The Terracotta Warriors
Xi'an - 西安
September 29th  2016
Taking the High Speed Rail from Beijing to Xi'an and Seeing the Terracotta Warriors

We’d booked tickets from Beijing to Xi’an on China’s high-speed rail. The tickets were relatively cheap – around $85 each – and the route was nearly a straight shot from Beijing to Xi’an. We’d reserved tickets prior to our trip, but we still needed to pick up our physical tickets at the station. Our train left from Beijing North train station in the early afternoon.

photo of building
photo of building from car
photo of train station
photo of trains
photo of guy washing train
photo of train schedule

The ride itself was relatively smooth, but not particularly scenic. I’d taken the high-speed rail once before – from Shanghai to Beijing – and the views from both rides were largely the same: wide open farmland and half-constructed buildings.

When we arrived in Xi’an, we checked into our hotel – The Westin Xi’an - and met our coworker Hanchi and some of his friends for dinner.

Perhaps Xi’an’s most well-known attraction is the Terracotta Warriors (兵马俑). These statues were buried along with an emperor around 210 BCE, and discovered by local farmers in the 1970s. The site has since been excavated, covered, and made into one of China’s most popular tourist destinations.

photo of statue at warriors
photo of welding
photo of phone booth
photo of path at warriors

The excavation site is actually located a fair ways outside of Xi’an, and our journey there took about an hour and a half and no fewer than two public busses.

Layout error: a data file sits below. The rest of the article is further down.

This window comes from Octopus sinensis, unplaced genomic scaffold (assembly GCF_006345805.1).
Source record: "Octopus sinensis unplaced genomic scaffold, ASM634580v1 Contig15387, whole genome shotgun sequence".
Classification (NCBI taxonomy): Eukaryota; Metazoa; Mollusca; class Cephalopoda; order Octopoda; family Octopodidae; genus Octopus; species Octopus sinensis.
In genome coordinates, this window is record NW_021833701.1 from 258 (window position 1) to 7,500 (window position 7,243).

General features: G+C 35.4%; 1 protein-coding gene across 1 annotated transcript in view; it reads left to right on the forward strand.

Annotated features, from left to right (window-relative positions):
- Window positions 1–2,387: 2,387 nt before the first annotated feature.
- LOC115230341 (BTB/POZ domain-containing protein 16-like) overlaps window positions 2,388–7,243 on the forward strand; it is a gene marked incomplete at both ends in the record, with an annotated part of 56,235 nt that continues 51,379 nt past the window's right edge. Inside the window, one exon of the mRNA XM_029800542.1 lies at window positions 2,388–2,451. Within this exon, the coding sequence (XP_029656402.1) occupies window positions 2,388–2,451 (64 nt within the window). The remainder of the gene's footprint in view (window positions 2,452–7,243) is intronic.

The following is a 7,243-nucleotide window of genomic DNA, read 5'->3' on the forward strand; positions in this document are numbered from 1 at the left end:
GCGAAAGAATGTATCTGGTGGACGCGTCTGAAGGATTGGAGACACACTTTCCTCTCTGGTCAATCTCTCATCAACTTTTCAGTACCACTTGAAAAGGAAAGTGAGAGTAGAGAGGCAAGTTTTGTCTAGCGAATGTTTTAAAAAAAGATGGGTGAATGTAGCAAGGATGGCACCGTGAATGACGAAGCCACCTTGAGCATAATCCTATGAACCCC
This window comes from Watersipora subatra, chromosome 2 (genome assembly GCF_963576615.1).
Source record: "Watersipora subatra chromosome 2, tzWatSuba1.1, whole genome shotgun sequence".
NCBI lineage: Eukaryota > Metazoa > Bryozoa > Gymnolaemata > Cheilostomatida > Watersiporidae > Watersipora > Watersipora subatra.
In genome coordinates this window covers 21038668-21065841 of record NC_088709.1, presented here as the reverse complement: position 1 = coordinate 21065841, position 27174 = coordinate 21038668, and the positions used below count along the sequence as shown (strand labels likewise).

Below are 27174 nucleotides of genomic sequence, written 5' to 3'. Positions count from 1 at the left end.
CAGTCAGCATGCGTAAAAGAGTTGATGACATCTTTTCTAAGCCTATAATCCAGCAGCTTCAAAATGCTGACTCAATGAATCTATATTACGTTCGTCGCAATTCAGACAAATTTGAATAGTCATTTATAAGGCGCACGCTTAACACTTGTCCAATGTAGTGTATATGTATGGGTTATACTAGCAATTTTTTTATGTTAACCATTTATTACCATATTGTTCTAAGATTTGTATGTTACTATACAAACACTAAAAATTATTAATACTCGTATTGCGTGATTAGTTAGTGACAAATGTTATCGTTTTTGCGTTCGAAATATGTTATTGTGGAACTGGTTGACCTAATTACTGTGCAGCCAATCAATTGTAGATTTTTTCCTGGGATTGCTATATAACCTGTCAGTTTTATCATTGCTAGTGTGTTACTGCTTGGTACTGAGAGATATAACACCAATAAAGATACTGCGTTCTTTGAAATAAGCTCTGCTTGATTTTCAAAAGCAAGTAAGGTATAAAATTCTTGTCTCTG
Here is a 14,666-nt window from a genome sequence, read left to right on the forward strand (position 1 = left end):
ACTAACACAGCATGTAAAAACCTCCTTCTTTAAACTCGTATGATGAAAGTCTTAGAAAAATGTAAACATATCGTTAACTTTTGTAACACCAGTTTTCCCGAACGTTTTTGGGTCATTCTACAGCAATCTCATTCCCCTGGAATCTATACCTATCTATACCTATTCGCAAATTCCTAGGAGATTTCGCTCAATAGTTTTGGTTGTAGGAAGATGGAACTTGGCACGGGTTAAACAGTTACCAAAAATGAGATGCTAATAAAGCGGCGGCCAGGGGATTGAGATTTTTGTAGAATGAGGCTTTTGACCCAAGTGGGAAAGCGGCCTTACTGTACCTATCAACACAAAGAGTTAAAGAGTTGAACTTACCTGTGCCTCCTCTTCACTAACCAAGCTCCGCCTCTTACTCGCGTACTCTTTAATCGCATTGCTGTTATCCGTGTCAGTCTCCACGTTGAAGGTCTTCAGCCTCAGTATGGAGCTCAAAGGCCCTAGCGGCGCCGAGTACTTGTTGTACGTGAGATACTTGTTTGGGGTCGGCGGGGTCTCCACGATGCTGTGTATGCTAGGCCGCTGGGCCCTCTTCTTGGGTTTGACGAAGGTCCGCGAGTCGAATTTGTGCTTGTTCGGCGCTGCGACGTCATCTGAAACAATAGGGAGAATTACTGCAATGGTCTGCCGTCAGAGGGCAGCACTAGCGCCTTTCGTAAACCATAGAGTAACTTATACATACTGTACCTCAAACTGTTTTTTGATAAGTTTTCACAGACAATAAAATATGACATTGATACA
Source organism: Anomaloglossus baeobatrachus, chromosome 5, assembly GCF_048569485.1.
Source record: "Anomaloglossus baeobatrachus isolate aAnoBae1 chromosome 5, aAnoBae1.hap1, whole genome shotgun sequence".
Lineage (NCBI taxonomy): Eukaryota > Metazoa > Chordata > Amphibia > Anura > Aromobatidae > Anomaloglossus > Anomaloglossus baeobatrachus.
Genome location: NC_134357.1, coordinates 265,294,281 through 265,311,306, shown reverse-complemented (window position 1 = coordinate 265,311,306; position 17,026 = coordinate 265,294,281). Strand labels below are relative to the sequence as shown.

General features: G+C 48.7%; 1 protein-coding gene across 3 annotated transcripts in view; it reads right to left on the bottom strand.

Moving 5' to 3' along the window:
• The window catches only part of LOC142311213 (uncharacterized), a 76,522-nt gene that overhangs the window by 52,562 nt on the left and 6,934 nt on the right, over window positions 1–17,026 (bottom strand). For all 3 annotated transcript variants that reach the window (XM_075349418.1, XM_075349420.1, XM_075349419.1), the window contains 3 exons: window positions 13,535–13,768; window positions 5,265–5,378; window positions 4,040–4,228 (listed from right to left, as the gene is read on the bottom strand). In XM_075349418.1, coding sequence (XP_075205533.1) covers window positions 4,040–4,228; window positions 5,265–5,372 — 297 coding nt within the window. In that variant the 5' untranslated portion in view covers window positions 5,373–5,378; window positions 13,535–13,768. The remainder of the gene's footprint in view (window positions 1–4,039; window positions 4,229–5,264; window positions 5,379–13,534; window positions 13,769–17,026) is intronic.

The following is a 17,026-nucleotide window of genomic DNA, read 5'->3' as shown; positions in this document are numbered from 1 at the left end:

photo of entrance
photo of hangar
photo of girls
photo of desk
photo of horses
photo of girl with flag
photo of horses from side
photo of headless
photo of saran wrap warrior
photo of guard at desk
photo of guard walking
photo of warriors in a hoel
photo of horses in a hole
photo of reconstruction
photo of video camera

The warriors themselves were housed in individual airplane-hangar style buildings. We walked each building’s perimeter and had a snack on the grounds of the park. We meandered through a few neighborhoods surrounding the park before catching a bus back to Xi’an.

photo of corn
photo of majong
photo of car flag

That evening we met up with some of Hanchi’s friend’s to throw a bit of a bachelor celebration. Bachelor parties aren’t really a custom in China, but we put together a night of karaoke, beer, and barbecue.